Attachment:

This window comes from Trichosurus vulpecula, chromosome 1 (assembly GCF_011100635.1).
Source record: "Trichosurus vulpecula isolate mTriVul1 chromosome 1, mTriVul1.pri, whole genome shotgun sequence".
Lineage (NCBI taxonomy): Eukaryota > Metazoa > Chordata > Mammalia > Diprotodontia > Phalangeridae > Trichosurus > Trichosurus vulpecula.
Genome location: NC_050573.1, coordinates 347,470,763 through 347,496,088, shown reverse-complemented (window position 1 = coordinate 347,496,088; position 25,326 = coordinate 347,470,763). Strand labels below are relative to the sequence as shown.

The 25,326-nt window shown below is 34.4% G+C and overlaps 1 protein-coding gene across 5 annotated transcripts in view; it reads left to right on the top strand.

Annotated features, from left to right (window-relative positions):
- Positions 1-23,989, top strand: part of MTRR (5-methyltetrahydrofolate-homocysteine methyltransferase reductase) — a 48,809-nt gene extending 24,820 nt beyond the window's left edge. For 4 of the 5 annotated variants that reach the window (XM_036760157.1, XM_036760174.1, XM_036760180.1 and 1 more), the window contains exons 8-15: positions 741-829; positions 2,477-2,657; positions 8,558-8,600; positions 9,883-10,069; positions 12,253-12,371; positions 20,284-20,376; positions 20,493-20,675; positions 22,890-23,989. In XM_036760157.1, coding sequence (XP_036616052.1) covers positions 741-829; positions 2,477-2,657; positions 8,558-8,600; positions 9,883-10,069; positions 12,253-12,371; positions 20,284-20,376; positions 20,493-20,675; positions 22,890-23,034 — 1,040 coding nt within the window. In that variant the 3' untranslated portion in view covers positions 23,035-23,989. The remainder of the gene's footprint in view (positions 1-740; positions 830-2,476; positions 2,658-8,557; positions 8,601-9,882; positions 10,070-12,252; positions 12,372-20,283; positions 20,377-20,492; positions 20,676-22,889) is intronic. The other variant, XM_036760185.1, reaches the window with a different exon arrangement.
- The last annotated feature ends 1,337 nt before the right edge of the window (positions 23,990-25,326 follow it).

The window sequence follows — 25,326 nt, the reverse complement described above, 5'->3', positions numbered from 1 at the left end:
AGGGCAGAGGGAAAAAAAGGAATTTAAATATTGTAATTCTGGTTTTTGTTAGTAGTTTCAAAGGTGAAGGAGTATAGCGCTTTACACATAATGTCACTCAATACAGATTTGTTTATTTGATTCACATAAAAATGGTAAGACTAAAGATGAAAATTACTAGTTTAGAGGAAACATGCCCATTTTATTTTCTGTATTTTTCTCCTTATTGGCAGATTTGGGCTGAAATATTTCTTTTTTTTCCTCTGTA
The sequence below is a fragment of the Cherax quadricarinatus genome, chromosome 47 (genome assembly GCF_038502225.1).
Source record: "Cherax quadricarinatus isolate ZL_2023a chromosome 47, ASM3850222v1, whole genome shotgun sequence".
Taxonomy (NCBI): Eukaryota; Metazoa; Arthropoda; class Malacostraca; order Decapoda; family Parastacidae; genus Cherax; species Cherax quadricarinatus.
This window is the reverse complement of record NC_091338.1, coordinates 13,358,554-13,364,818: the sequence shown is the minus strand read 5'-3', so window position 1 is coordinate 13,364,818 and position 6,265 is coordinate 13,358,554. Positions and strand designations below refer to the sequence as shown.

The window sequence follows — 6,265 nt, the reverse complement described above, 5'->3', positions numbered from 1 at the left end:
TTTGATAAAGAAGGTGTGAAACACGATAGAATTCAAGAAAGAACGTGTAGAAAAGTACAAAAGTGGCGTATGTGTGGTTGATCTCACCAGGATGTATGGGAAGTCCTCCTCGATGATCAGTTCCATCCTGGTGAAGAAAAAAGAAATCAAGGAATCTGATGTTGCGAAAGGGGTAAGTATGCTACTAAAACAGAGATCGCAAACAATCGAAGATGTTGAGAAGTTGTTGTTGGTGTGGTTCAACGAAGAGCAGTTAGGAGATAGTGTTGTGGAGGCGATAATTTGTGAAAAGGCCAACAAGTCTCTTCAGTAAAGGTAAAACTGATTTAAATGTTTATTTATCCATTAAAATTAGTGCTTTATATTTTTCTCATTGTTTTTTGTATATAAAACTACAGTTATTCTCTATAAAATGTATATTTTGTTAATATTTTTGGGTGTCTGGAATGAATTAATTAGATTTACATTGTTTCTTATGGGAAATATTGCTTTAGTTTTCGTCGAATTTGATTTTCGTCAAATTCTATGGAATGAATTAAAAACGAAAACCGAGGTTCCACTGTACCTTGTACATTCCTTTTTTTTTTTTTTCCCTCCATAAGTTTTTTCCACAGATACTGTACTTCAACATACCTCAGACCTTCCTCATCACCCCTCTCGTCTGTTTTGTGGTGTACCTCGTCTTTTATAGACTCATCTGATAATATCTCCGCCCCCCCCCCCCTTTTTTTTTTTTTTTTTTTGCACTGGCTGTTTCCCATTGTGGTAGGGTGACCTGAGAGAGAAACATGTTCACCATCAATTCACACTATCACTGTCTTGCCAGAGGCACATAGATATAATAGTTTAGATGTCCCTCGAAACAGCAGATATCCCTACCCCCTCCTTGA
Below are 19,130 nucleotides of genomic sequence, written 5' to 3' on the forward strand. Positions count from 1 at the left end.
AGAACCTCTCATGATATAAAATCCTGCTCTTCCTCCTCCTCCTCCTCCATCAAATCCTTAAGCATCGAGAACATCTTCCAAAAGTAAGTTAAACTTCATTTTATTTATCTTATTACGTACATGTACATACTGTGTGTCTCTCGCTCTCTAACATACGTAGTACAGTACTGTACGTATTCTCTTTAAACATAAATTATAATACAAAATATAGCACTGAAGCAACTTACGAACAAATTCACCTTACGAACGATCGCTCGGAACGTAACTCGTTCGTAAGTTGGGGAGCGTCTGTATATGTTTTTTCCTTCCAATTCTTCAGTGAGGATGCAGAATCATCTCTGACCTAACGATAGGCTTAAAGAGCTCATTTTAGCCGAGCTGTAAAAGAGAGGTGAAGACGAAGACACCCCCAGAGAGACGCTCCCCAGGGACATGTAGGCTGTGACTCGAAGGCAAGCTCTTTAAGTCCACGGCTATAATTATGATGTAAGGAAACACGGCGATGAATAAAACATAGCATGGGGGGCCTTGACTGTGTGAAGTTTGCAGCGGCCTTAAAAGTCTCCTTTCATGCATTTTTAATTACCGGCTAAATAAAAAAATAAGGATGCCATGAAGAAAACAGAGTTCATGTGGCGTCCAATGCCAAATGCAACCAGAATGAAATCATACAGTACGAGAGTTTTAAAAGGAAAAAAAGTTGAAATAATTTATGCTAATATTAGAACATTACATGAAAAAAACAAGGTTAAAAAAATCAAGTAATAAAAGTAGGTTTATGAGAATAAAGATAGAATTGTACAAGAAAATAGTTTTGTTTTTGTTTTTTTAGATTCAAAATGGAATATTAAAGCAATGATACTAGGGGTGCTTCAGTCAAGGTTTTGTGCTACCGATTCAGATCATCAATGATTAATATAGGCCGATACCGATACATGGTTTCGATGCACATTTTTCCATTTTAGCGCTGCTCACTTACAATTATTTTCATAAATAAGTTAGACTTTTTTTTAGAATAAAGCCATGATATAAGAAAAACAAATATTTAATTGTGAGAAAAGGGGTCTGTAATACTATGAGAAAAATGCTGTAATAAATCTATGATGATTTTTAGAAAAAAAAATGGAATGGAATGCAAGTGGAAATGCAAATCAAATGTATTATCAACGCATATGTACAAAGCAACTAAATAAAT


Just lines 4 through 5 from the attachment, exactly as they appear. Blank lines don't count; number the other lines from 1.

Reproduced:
Genome location: NC_050573.1, coordinates 347,470,763 through 347,496,088, shown reverse-complemented (window position 1 = coordinate 347,496,088; position 25,326 = coordinate 347,470,763). Strand labels below are relative to the sequence as shown.

The 25,326-nt window shown below is 34.4% G+C and overlaps 1 protein-coding gene across 5 annotated transcripts in view; it reads left to right on the top strand.